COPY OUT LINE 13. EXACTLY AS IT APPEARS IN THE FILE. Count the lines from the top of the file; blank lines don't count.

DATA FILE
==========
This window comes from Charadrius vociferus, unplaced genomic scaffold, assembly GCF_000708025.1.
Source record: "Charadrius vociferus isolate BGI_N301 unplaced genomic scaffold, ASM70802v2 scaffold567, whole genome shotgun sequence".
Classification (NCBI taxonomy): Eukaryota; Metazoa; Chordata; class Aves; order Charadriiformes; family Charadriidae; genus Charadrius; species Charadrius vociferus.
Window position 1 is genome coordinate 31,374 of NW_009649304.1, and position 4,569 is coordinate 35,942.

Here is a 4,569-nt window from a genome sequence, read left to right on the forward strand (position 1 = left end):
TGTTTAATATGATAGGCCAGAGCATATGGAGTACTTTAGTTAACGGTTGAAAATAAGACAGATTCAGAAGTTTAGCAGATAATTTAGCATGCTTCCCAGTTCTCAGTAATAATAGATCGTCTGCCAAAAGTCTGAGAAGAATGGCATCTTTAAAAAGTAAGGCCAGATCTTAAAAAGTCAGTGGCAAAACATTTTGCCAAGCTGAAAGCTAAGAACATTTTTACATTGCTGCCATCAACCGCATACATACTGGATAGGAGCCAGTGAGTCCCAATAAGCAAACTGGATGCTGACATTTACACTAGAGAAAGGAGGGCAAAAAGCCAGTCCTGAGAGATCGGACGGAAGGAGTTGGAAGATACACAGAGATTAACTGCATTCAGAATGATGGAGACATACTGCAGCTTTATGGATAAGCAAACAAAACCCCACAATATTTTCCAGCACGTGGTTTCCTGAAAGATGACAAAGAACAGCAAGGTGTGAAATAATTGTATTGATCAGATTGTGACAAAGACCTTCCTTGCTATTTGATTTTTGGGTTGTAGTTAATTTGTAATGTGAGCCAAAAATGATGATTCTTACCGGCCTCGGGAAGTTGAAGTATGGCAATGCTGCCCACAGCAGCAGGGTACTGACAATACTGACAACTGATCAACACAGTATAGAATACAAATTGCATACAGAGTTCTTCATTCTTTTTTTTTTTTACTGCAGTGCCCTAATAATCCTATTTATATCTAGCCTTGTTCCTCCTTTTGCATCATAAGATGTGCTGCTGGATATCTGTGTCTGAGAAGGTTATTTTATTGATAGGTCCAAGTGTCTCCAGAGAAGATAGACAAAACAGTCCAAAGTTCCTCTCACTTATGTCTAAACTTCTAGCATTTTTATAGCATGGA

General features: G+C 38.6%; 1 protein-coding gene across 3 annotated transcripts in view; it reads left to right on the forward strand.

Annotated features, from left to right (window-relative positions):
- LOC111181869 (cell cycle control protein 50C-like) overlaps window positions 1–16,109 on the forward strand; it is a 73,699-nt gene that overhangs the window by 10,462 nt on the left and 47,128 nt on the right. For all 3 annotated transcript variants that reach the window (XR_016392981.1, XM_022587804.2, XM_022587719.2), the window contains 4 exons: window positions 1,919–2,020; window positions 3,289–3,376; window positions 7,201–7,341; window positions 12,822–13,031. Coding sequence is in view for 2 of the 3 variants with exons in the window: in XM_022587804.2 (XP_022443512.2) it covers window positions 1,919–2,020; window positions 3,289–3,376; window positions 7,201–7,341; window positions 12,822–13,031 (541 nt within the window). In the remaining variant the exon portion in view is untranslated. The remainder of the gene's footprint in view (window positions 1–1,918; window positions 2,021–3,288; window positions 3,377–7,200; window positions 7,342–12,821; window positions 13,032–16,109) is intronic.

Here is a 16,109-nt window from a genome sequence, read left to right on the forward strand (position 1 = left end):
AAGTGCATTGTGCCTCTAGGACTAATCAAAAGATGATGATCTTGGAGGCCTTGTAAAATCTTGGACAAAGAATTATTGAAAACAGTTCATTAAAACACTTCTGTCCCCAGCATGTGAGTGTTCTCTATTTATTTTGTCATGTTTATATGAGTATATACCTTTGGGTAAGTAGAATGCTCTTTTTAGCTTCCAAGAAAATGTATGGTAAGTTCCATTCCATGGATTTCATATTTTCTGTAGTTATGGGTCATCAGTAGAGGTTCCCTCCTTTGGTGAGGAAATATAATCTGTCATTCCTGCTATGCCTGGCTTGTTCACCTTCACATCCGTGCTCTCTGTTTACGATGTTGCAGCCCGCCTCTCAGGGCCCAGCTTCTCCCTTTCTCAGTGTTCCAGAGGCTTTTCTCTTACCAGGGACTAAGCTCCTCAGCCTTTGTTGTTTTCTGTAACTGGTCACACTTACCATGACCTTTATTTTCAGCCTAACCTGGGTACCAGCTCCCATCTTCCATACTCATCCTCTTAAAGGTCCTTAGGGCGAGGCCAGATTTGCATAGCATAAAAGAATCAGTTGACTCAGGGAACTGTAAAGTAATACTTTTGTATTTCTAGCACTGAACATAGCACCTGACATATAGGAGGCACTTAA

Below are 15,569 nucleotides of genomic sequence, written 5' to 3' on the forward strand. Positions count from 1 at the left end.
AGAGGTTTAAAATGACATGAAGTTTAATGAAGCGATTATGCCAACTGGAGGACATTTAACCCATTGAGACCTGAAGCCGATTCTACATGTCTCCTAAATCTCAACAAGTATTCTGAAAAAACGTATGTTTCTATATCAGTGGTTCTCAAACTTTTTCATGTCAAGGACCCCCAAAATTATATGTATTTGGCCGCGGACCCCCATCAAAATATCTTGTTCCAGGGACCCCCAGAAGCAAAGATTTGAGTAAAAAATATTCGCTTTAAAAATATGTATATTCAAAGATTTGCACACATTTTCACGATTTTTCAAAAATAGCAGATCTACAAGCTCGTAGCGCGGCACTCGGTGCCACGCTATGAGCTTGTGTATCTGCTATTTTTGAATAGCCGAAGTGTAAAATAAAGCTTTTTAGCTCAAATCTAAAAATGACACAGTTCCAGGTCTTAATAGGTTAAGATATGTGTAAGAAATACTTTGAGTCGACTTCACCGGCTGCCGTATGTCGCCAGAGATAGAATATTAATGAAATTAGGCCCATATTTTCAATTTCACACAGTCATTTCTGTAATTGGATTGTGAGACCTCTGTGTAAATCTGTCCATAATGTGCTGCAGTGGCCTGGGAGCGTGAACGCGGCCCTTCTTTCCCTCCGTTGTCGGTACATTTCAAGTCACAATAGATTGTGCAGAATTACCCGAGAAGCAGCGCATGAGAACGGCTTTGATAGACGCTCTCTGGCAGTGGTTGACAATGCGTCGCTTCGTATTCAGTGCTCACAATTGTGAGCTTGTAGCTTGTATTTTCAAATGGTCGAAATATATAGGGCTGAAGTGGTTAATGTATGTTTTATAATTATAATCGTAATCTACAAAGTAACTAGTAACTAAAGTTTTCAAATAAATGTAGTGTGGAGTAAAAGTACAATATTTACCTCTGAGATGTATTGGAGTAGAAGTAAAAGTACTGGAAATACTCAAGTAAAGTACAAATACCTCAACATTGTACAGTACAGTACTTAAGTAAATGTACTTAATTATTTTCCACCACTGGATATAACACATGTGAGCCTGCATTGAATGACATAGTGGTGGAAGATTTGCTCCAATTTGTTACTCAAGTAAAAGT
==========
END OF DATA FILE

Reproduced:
AGAGGTTTAAAATGACATGAAGTTTAATGAAGCGATTATGCCAACTGGAGGACATTTAACCCATTGAGACCTGAAGCCGATTCTACATGTCTCCTAAATCTCAACAAGTATTCTGAAAAAACGTATGTTTCTATATCAGTGGTTCTCAAACTTTTTCATGTCAAGGACCCCCAAAATTATATGTATTTGGCCGCGGACCCCCATCAAAATATCTTGTTCCAGGGACCCCCAGAAGCAAAGATTTGAGTAAAAAATATTCGCTTTAAAAATATGTATATTCAAAGATTTGCACACATTTTCACGATTTTTCAAAAATAGCAGATCTACAAGCTCGTAGCGCGGCACTCGGTGCCACGCTATGAGCTTGTGTATCTGCTATTTTTGAATAGCCGAAGTGTAAAATAAAGCTTTTTAGCTCAAATCTAAAAATGACACAGTTCCAGGTCTTAATAGGTTAAGATATGTGTAAGAAATACTTTGAGTCGACTTCACCGGCTGCCGTATGTCGCCAGAGATAGAATATTAATGAAATTAGGCCCATATTTTCAATTTCACACAGTCATTTCTGTAATTGGATTGTGAGACCTCTGTGTAAATCTGTCCATAATGTGCTGCAGTGGCCTGGGAGCGTGAACGCGGCCCTTCTTTCCCTCCGTTGTCGGTACATTTCAAGTCACAATAGATTGTGCAGAATTACCCGAGAAGCAGCGCATGAGAACGGCTTTGATAGACGCTCTCTGGCAGTGGTTGACAATGCGTCGCTTCGTATTCAGTGCTCACAATTGTGAGCTTGTAGCTTGTATTTTCAAATGGTCGAAATATATAGGGCTGAAGTGGTTAATGTATGTTTTATAATTATAATCGTAATCTACAAAGTAACTAGTAACTAAAGTTTTCAAATAAATGTAGTGTGGAGTAAAAGTACAATATTTACCTCTGAGATGTATTGGAGTAGAAGTAAAAGTACTGGAAATACTCAAGTAAAGTACAAATACCTCAACATTGTACAGTACAGTACTTAAGTAAATGTACTTAATTATTTTCCACCACTGGATATAACACATGTGAGCCTGCATTGAATGACATAGTGGTGGAAGATTTGCTCCAATTTGTTACTCAAGTAAAAGT